Holiday preparations are going splendidly here at Annagram Towers.

I am just sooooo relaxed!

In no way am I overwhelmed by the mountain of tasks which must be completed before exiting the house at 4am tomorrow morning which is a time of day when we are all at our absolute best.

I am also entirely unphased by my fake-tanning session yesterday where I used a new application mit and did not realise until every inch of my fine physique was plastered in thick black liquid that the mit was shit. The mit was POROUS. My body has been sunkissed in Spain. My palms have been to Barbados for a month.

Nor am I in any way increasingly anxious about the imminent experience of interfacing with Easyjet staff and service. Considering their actual business is to provide flights, they are ever so good at failing to provide your flight whilst generally making you feel like you’ve actively chosen to spend 48hrs in an airport because you naively expected to just turn up and, you know, get on a plane.

I am once again reminded of my greatest failure in life: not being rich enough to own a private jet.

Whenever I go on holiday, I’m reminded of the two most significant women in my life; my mother and my older sister.

Every year we’d embark on a pilgrimage down to Pevensey Bay on the south coast. We’d always leave at what felt like the dead of night with the car rammed, the attached trailer groaning with tinned food, books and bikes, my sister and I dosed-up on anti-sickness medication. Mum would smoke her head off for seven hours (hence the anti-vom pills) while we bellowed along to The Carpenters and Barry Manilow and lolled about on the back seat, free to roam without seatbelts.

Arriving at our beach-side cottage, my sis and I immediately got to work on our holiday projects. Mum would have spent weeks carefully creating a hard-back writing book for each of us, with a different task on every few pages:


There’s nothing quite like seeing your Mum’s handwriting to take you back in time.

The only project I’ve held on to for all these years is from 1982 when I was eight years old. I am extremely impressed by my map of Newhaven:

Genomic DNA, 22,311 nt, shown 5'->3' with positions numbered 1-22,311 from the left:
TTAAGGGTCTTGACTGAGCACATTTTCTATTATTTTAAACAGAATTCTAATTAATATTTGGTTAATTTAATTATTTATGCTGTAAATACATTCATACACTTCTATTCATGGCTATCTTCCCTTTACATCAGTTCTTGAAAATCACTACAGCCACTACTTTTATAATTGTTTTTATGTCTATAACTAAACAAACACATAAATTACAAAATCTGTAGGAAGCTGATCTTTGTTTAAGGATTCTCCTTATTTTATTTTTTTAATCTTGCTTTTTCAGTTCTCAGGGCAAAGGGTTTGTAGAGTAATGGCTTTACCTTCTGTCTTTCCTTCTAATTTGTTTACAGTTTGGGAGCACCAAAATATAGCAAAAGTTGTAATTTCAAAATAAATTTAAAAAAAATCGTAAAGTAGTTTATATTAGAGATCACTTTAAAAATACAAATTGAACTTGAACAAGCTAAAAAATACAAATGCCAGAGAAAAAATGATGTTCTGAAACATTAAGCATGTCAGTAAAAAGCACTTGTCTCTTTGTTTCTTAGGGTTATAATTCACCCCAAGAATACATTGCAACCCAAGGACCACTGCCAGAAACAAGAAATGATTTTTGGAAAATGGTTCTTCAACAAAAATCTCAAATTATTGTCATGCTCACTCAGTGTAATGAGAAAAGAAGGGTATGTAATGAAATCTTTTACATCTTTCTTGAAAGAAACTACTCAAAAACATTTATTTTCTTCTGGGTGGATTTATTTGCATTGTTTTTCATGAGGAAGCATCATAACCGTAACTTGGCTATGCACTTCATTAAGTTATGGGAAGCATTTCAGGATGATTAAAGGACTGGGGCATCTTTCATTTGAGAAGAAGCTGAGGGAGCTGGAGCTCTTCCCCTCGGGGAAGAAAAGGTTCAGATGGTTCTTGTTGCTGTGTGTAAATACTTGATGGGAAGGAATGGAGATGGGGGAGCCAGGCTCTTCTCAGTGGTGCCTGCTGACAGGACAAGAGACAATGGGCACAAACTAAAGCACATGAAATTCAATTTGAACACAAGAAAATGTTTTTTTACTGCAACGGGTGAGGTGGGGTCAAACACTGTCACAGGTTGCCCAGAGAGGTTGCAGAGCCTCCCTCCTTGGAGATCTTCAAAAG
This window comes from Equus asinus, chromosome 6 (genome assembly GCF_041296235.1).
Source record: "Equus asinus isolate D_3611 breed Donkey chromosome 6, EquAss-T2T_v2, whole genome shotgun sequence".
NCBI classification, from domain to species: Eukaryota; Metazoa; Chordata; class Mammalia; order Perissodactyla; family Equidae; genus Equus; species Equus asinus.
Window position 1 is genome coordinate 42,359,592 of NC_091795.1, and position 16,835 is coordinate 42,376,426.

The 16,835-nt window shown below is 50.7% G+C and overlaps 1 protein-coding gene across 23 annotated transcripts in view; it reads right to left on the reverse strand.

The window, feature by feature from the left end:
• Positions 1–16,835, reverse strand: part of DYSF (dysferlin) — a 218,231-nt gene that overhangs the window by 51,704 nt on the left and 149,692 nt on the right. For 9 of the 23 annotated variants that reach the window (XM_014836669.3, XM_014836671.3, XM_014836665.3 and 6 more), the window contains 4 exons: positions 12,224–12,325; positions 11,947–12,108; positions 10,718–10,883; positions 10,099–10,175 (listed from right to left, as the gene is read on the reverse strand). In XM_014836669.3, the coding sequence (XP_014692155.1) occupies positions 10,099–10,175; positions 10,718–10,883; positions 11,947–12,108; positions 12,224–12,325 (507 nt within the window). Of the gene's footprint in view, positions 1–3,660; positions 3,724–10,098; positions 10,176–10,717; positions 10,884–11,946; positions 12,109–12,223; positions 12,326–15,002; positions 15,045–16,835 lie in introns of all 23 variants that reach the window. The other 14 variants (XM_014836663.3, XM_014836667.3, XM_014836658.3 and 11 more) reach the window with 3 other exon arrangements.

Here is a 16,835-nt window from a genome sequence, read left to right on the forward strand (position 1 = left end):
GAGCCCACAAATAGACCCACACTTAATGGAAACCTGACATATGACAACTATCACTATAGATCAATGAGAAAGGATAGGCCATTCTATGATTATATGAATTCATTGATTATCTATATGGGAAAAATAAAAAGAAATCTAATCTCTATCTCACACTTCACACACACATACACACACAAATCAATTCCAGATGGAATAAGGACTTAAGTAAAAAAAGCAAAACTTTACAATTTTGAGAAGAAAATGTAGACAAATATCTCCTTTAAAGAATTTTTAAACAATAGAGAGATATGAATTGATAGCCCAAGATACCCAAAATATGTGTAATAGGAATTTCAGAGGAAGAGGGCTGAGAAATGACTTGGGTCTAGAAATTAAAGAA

And also my sea-life drawings:


And look at that indexy thing she created down the side…so clever, it must have taken her forever.

I have only good memories of these holidays. That’s why my sis and I try to get down there ourselves once a year. We want to remember how good things were there, to believe our real childhood took place on those pebbly beaches, collecting drift-wood and shells. When we’re back there together, we can forget all the grim stuff that happened for most of the other eleven months of the year.

This innocence and happiness were exclusive to Pevensey Bay. When we went to Spain one year, Mum spent most of the fortnight in bed with crippling anxiety. A week in France ended with her being carted off the ferry in Portsmouth by ambulance…

After she died I was determined to be a good, solid traveller. Unafraid to walk on the hot sands of Africa, or climb the mountains of Peru. I did do a bit of travelling, but it turned out I had caught her travel-anxiety. I always found it terrifying, as if the strange currency in my purse had unzipped my true, unable self, as if my face in a foreign mirror couldn’t possibly be me.

Since the kids, it’s been even worse; tragedy, illness or death seeming unbearably likely. For years, even a weekend away would make me sick with fear.

Not so my sister. With two kids and a 6am flight, she’ll just get up at 4, throw a few bits in a bag, have a quick fag and rock off. She’s done India, Thailand and honestly I can’t remember where else. She moves through the world, through her whole life, with excitement and determination. It is not always easy, but enjoying everything is paramount for her. She’s amazing.

For as long as I can remember, when faced with any dilemma, I have asked myself: what would my sister do? Sometimes it’s the opposite of useful coz what she’d do is bloody mental, but mostly, it regenerates me and reminds me that I can do things, I can be happy, I can be free.

This holiday, I plan to pack a bit of my mum. My kids will not be provided with wonderful home-made projects to inspire them (they have ipads for that) but hopefully they will have a relaxed and happy mother. And that’ll be because I also packed a bit of my sister.

Adios Amigoes!